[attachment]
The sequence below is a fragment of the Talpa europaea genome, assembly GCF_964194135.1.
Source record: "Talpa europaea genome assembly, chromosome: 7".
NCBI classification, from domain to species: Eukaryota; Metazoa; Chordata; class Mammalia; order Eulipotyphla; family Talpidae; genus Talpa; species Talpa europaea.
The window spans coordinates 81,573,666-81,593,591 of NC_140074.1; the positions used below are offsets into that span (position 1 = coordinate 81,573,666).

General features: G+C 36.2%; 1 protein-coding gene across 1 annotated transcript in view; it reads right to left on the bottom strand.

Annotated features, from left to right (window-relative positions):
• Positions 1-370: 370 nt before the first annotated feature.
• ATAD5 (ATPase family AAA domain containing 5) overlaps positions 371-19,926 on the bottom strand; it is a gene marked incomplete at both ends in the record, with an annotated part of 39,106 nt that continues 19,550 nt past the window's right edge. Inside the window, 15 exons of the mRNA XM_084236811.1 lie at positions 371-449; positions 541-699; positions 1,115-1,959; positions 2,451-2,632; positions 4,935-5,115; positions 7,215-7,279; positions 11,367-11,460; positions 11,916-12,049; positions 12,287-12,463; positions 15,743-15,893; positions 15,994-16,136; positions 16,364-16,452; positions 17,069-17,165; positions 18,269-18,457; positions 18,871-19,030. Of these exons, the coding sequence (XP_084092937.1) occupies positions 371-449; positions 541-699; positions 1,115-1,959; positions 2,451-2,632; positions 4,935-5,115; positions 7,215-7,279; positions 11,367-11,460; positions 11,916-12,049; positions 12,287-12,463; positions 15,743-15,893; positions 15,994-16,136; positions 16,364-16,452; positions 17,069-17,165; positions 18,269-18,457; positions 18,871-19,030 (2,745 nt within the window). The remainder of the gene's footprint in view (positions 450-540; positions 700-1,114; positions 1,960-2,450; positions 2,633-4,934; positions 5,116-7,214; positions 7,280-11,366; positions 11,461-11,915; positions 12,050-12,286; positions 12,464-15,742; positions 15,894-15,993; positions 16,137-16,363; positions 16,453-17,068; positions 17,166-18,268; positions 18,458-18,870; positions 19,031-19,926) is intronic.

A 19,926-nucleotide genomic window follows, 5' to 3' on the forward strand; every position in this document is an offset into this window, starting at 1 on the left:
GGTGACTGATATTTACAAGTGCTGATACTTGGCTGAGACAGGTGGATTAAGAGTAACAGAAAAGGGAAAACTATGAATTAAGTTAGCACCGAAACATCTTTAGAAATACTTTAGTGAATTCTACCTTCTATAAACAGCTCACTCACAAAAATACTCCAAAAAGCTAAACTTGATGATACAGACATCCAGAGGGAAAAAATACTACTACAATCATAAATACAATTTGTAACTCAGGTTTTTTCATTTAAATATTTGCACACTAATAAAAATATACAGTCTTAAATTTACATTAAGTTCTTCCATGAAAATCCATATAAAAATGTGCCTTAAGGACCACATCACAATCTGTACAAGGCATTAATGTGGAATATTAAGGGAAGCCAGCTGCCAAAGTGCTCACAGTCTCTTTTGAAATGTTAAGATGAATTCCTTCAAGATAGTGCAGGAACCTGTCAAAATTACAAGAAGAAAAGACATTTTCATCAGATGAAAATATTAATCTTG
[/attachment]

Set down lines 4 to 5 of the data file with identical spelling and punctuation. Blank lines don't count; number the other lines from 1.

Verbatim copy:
The window spans coordinates 81,573,666-81,593,591 of NC_140074.1; the positions used below are offsets into that span (position 1 = coordinate 81,573,666).

General features: G+C 36.2%; 1 protein-coding gene across 1 annotated transcript in view; it reads right to left on the bottom strand.